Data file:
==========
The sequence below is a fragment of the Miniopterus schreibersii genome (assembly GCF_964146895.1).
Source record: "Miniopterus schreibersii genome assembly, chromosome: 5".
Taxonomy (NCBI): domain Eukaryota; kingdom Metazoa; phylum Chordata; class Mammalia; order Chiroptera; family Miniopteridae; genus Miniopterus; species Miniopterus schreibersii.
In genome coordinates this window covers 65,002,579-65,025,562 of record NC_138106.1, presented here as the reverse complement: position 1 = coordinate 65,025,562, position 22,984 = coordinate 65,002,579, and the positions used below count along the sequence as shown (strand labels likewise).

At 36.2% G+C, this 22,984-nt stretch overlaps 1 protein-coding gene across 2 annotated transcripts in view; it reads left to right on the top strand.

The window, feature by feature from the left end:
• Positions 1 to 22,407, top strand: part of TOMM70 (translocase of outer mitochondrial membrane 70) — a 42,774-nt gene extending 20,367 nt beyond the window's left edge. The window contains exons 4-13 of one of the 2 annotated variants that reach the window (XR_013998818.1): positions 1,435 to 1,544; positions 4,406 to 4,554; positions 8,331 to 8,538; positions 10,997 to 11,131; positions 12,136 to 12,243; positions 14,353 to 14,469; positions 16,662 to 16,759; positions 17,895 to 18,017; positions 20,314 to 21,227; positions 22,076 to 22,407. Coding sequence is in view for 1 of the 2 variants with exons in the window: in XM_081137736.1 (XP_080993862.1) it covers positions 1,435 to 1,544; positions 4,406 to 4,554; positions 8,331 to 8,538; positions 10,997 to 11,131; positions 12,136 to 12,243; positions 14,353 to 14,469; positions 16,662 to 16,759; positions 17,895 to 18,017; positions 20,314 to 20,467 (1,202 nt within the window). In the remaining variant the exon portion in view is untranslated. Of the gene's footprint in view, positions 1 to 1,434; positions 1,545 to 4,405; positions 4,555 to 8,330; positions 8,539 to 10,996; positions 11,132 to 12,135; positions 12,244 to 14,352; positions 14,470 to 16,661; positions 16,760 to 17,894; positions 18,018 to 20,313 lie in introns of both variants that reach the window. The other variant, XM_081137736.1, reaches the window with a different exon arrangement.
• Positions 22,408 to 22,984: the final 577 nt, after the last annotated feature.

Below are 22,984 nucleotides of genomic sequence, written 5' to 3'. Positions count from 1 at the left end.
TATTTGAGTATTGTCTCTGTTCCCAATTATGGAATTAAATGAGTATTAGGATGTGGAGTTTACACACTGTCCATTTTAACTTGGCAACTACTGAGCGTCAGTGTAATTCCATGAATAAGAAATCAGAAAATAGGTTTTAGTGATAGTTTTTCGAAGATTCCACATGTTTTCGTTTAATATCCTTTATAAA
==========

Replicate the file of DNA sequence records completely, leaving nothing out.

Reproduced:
The sequence below is a fragment of the Miniopterus schreibersii genome (assembly GCF_964146895.1).
Source record: "Miniopterus schreibersii genome assembly, chromosome: 5".
Taxonomy (NCBI): domain Eukaryota; kingdom Metazoa; phylum Chordata; class Mammalia; order Chiroptera; family Miniopteridae; genus Miniopterus; species Miniopterus schreibersii.
In genome coordinates this window covers 65,002,579-65,025,562 of record NC_138106.1, presented here as the reverse complement: position 1 = coordinate 65,025,562, position 22,984 = coordinate 65,002,579, and the positions used below count along the sequence as shown (strand labels likewise).

At 36.2% G+C, this 22,984-nt stretch overlaps 1 protein-coding gene across 2 annotated transcripts in view; it reads left to right on the top strand.

The window, feature by feature from the left end:
• Positions 1 to 22,407, top strand: part of TOMM70 (translocase of outer mitochondrial membrane 70) — a 42,774-nt gene extending 20,367 nt beyond the window's left edge. The window contains exons 4-13 of one of the 2 annotated variants that reach the window (XR_013998818.1): positions 1,435 to 1,544; positions 4,406 to 4,554; positions 8,331 to 8,538; positions 10,997 to 11,131; positions 12,136 to 12,243; positions 14,353 to 14,469; positions 16,662 to 16,759; positions 17,895 to 18,017; positions 20,314 to 21,227; positions 22,076 to 22,407. Coding sequence is in view for 1 of the 2 variants with exons in the window: in XM_081137736.1 (XP_080993862.1) it covers positions 1,435 to 1,544; positions 4,406 to 4,554; positions 8,331 to 8,538; positions 10,997 to 11,131; positions 12,136 to 12,243; positions 14,353 to 14,469; positions 16,662 to 16,759; positions 17,895 to 18,017; positions 20,314 to 20,467 (1,202 nt within the window). In the remaining variant the exon portion in view is untranslated. Of the gene's footprint in view, positions 1 to 1,434; positions 1,545 to 4,405; positions 4,555 to 8,330; positions 8,539 to 10,996; positions 11,132 to 12,135; positions 12,244 to 14,352; positions 14,470 to 16,661; positions 16,760 to 17,894; positions 18,018 to 20,313 lie in introns of both variants that reach the window. The other variant, XM_081137736.1, reaches the window with a different exon arrangement.
• Positions 22,408 to 22,984: the final 577 nt, after the last annotated feature.

Below are 22,984 nucleotides of genomic sequence, written 5' to 3'. Positions count from 1 at the left end.
TATTTGAGTATTGTCTCTGTTCCCAATTATGGAATTAAATGAGTATTAGGATGTGGAGTTTACACACTGTCCATTTTAACTTGGCAACTACTGAGCGTCAGTGTAATTCCATGAATAAGAAATCAGAAAATAGGTTTTAGTGATAGTTTTTCGAAGATTCCACATGTTTTCGTTTAATATCCTTTATAAA